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Next for Defined Contribution: Protected Retirement Income

Our research shows the focus for retirement plans is shifting from retirement savings to retirement protection; advisors and plan sponsors can help with the transition.

By  Glenn Dial
Retired couple going for a walk outside.

Key Takeaways

After 10 years of surveying participants, we find views about saving are constant—they still want help doing it better.

The debate over auto features is settled, and as more people are set to retire, the new focus is secure income.

Participants want their accounts protected before retirement and prefer control and flexibility after they retire.

After a decade of surveying participants—and plan sponsors in a few of those years—we've seen some key trends and learnings. What are they? Participant sentiments about saving have remained constant, as has their need for help from advisors and employers. Except now the focus is turning. As the first generation of 401(k) investors are retiring, the rubber is hitting the road. And their views about secure retirement income are marked by three significant terms plan sponsors and their advisors should note: Insurance. Flexibility. Control.

Review More Highlights From Our Latest Retirement Research

Recurring Retirement Trends

Before we explore our new income findings, let’s review trends that continue to resonate, and a few new views uncovered in our 10th anniversary study.

Auto Everything to Help Me Save

71% says auto enroll at 10%.

Participant acceptance of automatic enrollment and default features has grown stronger over the years. In our 2022 survey, most say auto enroll should happen at 10%. That's the highest percentage we've asked about, and participants didn't object.

Plan sponsors have also gotten the message. Early objections of not wanting to appear paternalistic have long fallen by the wayside as participants understand how plan defaults help them save more. Sponsors see the real costs of continuing to employ those who aren't prepared to retire. Those costs can be seen in increasing health care premiums and financial stress, including the emotional strain that can drain employee productivity.

The real bottom line: Plan sponsors know it's the right thing to do and realize that, in many cases, deciding not to default employees into the plan means essentially defaulting them into saving 0% and potentially putting their financial future at risk.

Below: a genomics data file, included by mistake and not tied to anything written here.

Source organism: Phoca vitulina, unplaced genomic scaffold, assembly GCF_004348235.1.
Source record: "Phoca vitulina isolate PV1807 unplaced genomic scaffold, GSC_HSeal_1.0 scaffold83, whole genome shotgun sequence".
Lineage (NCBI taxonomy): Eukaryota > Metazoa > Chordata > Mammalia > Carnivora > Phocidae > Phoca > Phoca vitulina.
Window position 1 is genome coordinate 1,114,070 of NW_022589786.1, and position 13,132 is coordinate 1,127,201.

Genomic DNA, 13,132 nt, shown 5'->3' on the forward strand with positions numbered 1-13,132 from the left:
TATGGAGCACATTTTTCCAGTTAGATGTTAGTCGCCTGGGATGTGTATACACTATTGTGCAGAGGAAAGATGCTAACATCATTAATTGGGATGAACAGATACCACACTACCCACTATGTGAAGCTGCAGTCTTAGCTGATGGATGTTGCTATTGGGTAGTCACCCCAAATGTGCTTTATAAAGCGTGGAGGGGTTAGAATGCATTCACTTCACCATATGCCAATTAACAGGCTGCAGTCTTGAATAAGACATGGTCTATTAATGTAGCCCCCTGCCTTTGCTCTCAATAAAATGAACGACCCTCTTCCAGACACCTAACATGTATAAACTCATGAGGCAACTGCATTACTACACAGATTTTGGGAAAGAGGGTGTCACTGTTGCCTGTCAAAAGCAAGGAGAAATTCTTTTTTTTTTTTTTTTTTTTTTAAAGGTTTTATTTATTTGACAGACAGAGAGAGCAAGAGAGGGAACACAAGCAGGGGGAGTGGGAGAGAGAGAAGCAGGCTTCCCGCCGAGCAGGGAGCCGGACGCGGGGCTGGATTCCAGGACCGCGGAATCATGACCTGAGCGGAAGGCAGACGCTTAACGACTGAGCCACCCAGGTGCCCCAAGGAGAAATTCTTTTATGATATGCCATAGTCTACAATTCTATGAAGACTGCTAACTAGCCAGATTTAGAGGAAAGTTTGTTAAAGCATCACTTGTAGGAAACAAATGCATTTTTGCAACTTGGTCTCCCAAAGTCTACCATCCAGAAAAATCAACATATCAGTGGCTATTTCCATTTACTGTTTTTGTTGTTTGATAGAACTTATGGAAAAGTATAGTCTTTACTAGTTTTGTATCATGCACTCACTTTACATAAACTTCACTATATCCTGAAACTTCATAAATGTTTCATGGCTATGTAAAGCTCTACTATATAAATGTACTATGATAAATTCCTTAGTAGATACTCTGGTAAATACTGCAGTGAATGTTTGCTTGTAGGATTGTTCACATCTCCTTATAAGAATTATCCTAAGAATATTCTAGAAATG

Retirement Plans and the Employer Contribution Still Rule

Participants consistently place a high value on their retirement plans. Even with high student loan debt, they (including millennials who may be dealing with it the most) still prefer help with retirement contributions over assistance with educational costs.

The best part of their plans? It's still the employer match. We stopped asking about the match in our research because participants consistently chose it over a raise. Plan sponsors also understand the value of offering a robust retirement plan that can still be a tiebreaker for potential employees if all things are equal.

TDFs: Risk Management Now Key

Our research showed that plan sponsors are true believers in the potential target-date funds (TDFs) have to address risks: market, growth, longevity and inflation/interest rates. Given today's environment, most consider inflation and interest rate risk the most important. Participants also named inflation and rising rates as top concerns, beating out the decade-long top two worries of outliving their money and market volatility.

Protecting against losses is also key for plan sponsors. When asked, "Would you rather" about TDFs, two-thirds prefer one that helps most participants protect their savings from significant losses, even if it means waiting out periods of underperformance. One-third still want outperformance, even if it means waiting out significant volatility and potentially large losses.